Asked about his old friend the painter Derain, Balthus talks of an "extraordinary man ... because he changed his opinions every day like a cloud".
You can sense Bowie's antennae quivering. "And did he have a throughline?" he asks. "A sense of continuity about what he did as a painter, or did he change that as well?"
You can see his interest because the same question might well be asked of David Bowie himself. For almost 30 years he has floated across the horizon of rock music, as evanescent and mysterious as a cloud. And the throughline has often been difficult to divine.
Better than anybody, David Bowie has understood the imperative of change in pop music. His rise as a rock performer was predicated on the deployment of disguise - Ziggy Stardust, Aladdin Sane, the Thin White Duke, theatrical creations which as much as they enthralled his audience, begged the perennial question: will the real David Bowie please stand up.
Last week, a blue Mercedes limousine pulled up outside The Gallery in Cork Street, London, and another David Bowie stepped out - David Bowie, painter. "David Bowie: First Solo Exhibition" is a retrospective of Bowie's work as a painter over the last 20 years. It includes portraits of Iggy Pop and Lucien Freud, computer-generated prints, sculpture, and - bizarrely - designs for two wallpapers, produced with Laura Ashley.
Two paintings have already been purchased by the Saatchi Gallery, and three more by what his press office describes as "very important British collections".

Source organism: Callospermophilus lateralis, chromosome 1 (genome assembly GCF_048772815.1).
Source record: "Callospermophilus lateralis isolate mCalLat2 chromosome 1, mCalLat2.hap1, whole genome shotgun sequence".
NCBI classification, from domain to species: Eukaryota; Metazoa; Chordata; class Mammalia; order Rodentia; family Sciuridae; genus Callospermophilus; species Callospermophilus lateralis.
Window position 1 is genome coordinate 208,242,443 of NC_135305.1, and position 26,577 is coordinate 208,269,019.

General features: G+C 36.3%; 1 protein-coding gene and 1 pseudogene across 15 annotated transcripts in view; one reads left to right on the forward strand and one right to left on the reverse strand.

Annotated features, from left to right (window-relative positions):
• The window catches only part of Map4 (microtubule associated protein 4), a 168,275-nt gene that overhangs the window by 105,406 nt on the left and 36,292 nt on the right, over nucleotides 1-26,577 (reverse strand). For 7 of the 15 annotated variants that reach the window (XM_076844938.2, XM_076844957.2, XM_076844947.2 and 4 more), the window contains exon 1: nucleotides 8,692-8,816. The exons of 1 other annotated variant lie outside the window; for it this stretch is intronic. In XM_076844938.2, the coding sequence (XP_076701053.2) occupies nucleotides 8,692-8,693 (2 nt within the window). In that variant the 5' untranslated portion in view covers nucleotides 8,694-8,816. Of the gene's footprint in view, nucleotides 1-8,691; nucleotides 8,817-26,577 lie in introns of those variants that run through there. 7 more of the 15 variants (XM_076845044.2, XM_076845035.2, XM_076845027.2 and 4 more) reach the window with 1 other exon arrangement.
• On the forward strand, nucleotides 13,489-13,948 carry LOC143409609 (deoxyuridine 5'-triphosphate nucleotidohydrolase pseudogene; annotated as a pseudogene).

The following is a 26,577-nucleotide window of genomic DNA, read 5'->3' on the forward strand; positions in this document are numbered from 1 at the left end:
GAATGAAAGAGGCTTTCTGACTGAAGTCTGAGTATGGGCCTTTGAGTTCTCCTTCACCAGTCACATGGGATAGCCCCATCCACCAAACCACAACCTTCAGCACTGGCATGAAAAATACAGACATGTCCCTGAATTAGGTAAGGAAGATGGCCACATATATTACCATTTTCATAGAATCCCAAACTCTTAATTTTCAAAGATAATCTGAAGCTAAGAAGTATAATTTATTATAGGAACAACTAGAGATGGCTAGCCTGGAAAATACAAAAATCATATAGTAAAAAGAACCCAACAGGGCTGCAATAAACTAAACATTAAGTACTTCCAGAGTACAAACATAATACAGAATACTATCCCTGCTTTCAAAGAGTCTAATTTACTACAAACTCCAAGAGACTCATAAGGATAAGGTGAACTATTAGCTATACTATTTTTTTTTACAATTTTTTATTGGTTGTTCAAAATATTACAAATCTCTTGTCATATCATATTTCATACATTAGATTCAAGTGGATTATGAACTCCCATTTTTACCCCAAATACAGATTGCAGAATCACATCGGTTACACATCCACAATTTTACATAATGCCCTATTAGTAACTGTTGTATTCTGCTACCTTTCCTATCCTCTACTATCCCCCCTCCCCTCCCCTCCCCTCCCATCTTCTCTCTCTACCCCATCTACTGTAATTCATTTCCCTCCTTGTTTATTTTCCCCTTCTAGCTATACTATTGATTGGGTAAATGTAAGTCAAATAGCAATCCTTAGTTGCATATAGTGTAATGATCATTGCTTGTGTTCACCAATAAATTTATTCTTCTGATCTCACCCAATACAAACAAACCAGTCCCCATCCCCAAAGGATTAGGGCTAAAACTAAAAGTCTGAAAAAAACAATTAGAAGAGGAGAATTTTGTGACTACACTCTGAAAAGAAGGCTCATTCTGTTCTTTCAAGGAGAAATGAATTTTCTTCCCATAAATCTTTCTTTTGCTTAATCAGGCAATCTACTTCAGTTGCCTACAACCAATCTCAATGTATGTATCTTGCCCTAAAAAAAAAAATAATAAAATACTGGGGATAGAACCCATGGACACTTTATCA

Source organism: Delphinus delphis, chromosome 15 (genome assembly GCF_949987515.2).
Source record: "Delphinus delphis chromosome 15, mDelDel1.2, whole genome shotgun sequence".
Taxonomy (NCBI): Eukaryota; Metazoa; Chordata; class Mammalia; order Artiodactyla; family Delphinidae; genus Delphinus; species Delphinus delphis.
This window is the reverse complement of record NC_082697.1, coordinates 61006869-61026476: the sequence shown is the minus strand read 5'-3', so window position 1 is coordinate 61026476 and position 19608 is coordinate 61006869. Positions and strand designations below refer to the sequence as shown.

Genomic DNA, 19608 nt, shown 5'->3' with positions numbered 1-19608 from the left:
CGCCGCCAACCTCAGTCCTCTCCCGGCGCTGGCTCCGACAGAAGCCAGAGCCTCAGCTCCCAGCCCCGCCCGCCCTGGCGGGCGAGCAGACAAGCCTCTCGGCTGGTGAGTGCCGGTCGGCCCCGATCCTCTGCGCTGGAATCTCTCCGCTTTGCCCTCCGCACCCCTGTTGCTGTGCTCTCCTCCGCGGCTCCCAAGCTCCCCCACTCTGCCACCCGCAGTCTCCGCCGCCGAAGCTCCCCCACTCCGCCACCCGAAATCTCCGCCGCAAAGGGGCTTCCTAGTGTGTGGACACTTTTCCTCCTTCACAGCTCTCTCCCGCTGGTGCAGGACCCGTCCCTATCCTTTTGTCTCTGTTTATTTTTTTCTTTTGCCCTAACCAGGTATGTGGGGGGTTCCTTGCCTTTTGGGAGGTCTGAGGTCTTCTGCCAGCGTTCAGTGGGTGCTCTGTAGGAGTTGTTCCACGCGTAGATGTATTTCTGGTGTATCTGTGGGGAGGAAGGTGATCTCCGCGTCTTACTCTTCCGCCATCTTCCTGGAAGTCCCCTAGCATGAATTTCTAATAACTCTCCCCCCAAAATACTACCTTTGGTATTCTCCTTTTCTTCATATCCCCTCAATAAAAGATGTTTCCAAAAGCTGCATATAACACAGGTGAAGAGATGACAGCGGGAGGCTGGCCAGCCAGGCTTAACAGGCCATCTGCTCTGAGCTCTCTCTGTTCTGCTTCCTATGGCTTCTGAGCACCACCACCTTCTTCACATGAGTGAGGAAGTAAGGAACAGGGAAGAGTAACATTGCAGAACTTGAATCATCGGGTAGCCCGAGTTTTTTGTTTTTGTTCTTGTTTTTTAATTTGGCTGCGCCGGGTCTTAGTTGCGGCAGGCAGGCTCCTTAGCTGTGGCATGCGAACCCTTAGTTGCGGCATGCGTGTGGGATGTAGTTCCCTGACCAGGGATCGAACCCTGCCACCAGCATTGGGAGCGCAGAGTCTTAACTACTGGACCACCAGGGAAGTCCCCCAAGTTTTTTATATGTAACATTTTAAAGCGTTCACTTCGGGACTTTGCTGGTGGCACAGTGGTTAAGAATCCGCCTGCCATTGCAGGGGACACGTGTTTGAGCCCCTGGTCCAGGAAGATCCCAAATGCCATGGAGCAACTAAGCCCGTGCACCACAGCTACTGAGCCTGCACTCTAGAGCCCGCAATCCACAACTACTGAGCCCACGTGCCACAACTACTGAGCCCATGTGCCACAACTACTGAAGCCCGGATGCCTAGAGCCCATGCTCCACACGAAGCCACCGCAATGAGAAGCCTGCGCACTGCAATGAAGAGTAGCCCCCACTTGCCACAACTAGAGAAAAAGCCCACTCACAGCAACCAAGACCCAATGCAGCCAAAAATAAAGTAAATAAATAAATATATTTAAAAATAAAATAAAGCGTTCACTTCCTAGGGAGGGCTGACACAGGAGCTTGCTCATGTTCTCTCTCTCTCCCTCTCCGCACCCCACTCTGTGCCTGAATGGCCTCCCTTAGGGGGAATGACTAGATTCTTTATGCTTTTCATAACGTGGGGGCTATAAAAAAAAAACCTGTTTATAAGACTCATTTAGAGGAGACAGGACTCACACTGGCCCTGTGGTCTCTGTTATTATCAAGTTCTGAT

This, it seems, is no celebrity dilettantish exercise - the Sunday paintings of Tony Curtis. Bowie takes painting seriously. He sits on the board of the magazine Modern Painters, and he is an enthusiastic collector of German Expressionist and British contemporary art, notably Graham Sutherland and William Tillier. Last year he paid £18,000 to keep the controversial Peter Howson painting, Croatian and Muslim, in Britain after the Imperial War Museum rejected it.
The guise under which David Bowie, artist, now presents himself to the world is some distance from the exotic figure of the past. Cary Grant- suave, elegant, clean living. Like other pop stars of his generation, he has made his way to the public confessional to recant on the sins of the past - the libertine sexuality, and the cocaine abuse which allegedly left him with acute memory loss, causing him once to consider having his brain examined "to see if there are any holes". Now he extols the virtues of sobriety, married life and fatherhood. At 48, David Bowie is a little old to be playing games with his own identity. We must assume this is the real thing.
DAVID JONES was born in Brixton, south London - a milieu which, in later life, he would liken, somewhat fancifully, to the mean and picaresque streets of Harlem. In fact, by the time he was six, the Jones family had moved to the tree-lined and curtain-twitching streets of suburban Bromley.
At Bromley Tech, he distinguished himself by being the first pupil to make the important transition from winkle-picker to chisel-toed shoes, and displayed an early interest in aliens, editing a UFO magazine. He would later claim to have seen battalions of alien craft: "They came over so regularly that we used to time them."